Kids can benefit from yoga, too. (Photo by Sean Gallup/Getty Images)
This is starting to shape up as "obvious week" on Inc. Well, perhaps, after that post I did earlier on how to say thank you, but nothing in business is common sense -- even the things that should be. That's what makes Wednesday's story over at inc.com boiling down a recent Journal of Experimental Psychology study worth a look. The study is about the psychological effects thinking about work when you're not at work has on people.
Basically, inc.com distills the entire 10-page report down to a single sentence, which is apt, and again, should seem obvious, but isn't necessarily to everyone: "thinking about the monetary value of our time when we're relaxing makes us impatient and unable to enjoy our leisure time." In other words, you should be sure to slow down and hear the roses when you have the opportunity. Oh, and you should smell them too, while you're down there.
Even though it might stress you out to take the time to read the full study, it's kinda worth it, if only for peace of mind. There are some other interesting tidbits to be gleaned, but this one stood out for me: Employees who use the Internet at work for "short periods of leisure time… help[s] them to relieve boredom and stress and lead to greater job satisfaction, well-being and overall happiness."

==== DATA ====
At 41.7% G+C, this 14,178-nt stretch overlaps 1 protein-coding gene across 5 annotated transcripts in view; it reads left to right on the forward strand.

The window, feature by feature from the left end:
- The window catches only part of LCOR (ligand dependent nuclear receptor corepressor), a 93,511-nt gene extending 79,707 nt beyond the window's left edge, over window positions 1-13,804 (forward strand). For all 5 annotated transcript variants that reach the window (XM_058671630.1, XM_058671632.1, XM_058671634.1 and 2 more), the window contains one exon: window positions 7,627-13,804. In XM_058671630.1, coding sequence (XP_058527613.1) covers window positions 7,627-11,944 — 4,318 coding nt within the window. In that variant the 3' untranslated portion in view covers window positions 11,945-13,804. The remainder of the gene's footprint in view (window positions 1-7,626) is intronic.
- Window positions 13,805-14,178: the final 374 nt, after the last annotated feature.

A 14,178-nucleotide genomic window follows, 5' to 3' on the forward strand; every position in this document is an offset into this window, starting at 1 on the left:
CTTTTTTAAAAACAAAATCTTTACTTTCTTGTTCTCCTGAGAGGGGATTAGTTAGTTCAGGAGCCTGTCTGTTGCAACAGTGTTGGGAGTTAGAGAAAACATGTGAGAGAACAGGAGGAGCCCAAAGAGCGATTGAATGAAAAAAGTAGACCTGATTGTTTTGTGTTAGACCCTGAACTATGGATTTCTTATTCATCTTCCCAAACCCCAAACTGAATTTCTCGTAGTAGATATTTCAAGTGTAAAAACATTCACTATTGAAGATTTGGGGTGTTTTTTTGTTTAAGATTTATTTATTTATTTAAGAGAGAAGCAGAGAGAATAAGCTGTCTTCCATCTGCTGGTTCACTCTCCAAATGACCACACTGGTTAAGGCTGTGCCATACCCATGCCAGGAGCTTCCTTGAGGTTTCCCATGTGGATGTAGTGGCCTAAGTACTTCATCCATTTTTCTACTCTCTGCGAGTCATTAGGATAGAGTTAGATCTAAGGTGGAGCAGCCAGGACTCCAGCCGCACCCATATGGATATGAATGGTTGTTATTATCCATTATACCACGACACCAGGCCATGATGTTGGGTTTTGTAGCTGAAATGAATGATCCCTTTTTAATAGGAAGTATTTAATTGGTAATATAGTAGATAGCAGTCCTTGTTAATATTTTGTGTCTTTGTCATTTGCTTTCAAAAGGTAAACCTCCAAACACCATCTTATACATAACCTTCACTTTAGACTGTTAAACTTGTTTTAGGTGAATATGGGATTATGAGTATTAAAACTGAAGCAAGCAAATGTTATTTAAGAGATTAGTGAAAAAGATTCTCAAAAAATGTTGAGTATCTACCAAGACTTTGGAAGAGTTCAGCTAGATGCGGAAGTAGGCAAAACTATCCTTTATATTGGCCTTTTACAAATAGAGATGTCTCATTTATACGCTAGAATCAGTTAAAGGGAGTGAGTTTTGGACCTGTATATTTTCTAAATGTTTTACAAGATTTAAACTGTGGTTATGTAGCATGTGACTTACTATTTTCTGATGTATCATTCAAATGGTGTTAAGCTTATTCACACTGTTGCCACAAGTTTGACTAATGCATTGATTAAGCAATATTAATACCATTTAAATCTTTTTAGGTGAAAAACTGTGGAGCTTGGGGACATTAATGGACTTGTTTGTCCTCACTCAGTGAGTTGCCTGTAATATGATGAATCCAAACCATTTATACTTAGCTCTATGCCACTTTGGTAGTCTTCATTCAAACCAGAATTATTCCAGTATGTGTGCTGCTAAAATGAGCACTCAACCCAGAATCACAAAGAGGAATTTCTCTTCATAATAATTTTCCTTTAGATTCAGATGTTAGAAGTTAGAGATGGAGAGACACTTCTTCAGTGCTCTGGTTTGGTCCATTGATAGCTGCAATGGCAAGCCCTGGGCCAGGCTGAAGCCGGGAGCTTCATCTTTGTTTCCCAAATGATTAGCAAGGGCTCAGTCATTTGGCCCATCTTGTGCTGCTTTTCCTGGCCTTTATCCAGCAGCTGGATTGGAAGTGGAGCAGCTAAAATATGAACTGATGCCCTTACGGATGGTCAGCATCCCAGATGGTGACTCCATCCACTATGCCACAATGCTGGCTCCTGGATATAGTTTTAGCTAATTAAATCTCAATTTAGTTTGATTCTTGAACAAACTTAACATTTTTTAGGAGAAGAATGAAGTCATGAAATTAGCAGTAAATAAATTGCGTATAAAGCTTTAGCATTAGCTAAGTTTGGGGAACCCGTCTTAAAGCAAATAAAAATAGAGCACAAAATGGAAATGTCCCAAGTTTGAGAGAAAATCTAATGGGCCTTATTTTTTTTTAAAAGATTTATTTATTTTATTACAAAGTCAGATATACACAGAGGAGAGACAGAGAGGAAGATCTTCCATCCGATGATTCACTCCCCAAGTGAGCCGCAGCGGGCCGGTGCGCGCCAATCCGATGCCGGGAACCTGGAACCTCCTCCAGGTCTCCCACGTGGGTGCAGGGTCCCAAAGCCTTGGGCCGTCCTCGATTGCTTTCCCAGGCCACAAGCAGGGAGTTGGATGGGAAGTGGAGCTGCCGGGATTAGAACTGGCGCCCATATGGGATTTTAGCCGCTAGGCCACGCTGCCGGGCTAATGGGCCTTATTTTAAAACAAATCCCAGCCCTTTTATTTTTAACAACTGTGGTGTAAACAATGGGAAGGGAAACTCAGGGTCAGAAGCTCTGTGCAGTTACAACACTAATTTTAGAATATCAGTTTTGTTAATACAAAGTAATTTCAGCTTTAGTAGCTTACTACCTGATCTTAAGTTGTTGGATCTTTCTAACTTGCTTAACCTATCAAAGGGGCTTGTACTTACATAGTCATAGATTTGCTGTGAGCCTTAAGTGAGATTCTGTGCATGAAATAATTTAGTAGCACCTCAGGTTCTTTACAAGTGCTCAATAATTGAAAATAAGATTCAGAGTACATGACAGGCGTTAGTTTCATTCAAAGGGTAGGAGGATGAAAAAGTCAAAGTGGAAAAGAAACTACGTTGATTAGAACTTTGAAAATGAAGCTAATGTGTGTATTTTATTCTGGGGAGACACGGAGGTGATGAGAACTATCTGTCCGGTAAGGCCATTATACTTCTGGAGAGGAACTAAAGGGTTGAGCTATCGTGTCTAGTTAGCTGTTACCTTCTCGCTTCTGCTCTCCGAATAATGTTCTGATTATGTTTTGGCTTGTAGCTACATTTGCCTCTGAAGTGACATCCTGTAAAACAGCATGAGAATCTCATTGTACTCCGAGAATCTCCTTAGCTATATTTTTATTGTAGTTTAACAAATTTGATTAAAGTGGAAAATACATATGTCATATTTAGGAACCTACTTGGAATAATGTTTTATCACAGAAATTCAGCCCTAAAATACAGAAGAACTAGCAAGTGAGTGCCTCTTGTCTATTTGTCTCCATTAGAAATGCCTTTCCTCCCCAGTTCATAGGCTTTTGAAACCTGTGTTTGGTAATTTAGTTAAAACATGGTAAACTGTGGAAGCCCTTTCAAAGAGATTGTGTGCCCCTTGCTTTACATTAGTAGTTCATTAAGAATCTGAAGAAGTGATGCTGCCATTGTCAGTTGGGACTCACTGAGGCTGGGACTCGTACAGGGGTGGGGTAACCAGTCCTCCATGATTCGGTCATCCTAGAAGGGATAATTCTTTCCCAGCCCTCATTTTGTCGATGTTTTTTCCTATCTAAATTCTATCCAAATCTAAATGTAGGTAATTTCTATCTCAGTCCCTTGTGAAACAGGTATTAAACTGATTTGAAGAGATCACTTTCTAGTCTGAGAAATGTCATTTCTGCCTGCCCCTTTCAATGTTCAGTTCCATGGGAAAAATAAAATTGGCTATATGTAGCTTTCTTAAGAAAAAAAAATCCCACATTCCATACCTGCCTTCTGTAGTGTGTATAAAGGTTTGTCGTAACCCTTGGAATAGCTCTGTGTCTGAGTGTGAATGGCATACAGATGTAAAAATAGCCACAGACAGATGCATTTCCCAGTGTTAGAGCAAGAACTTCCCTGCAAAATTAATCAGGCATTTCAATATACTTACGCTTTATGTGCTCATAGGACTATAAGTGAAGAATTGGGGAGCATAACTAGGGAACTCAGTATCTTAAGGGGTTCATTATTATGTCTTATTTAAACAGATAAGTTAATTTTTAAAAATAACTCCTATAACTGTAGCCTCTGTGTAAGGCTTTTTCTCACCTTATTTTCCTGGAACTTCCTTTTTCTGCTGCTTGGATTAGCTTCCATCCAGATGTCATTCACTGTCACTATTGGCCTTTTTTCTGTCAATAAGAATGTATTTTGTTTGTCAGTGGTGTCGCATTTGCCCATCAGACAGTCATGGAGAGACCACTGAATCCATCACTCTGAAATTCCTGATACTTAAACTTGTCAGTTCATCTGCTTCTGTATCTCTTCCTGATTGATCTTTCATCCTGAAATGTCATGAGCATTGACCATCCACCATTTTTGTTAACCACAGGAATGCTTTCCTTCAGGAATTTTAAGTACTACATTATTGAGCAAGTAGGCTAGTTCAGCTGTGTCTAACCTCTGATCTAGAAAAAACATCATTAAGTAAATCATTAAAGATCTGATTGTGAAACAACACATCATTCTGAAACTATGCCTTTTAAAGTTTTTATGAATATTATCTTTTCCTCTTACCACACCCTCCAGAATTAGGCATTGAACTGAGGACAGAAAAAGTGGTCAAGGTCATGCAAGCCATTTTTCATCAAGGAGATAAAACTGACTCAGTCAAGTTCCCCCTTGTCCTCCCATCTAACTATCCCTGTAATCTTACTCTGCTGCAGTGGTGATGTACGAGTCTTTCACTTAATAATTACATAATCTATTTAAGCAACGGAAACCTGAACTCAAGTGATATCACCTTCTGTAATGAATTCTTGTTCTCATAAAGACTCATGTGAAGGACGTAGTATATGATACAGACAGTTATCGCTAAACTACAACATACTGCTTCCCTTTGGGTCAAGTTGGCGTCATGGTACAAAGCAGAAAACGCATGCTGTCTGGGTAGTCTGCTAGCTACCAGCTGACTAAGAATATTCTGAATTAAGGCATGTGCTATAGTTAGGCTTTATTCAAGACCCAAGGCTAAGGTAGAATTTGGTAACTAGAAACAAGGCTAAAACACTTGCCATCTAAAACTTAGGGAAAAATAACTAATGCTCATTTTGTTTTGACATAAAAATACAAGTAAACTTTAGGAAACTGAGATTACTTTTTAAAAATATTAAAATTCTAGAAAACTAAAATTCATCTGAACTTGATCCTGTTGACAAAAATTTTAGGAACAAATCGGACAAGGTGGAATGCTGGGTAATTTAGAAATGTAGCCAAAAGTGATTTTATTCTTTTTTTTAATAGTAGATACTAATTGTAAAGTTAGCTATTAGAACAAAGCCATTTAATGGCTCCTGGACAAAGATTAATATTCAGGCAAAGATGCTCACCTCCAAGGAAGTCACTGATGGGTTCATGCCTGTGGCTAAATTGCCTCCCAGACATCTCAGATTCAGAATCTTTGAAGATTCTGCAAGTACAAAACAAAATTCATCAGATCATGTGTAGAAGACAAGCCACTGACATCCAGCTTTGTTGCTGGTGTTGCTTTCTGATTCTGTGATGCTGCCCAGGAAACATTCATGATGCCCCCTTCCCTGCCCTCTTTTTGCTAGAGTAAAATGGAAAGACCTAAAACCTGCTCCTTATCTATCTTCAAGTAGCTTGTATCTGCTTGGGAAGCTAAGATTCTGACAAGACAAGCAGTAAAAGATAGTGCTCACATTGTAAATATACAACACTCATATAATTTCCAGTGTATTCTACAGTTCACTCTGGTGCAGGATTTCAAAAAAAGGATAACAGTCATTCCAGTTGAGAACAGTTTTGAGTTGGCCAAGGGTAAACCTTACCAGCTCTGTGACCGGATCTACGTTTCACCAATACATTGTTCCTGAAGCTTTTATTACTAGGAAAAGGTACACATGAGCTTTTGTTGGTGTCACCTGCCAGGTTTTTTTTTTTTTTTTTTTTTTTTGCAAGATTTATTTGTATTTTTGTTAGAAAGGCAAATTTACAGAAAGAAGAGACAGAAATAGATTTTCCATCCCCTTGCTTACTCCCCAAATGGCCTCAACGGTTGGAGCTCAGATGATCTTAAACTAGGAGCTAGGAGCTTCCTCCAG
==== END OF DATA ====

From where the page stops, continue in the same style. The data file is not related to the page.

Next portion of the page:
You'll probably be able to pan some other gold nuggets for yourself if you take the time to read it. If not, keep in mind: The study was done on 53 Canadian college kids. What do they know about stress? They have a publicly funded health-care system!
David Wolinsky is a freelance writer and a lifelong Chicagoan. In addition to currently serving as an interviewer-writer for Adult Swim, he's also a columnist for EGM. He was the Chicago city editor for The Onion A.V. Club where he provided in-depth daily coverage of this city's bustling arts/entertainment scene for half a decade. When not playing video games for work he's thinking of dashing out to Chicago Diner, Pizano's, or Yummy Yummy. His first career aspirations were to be a game-show host.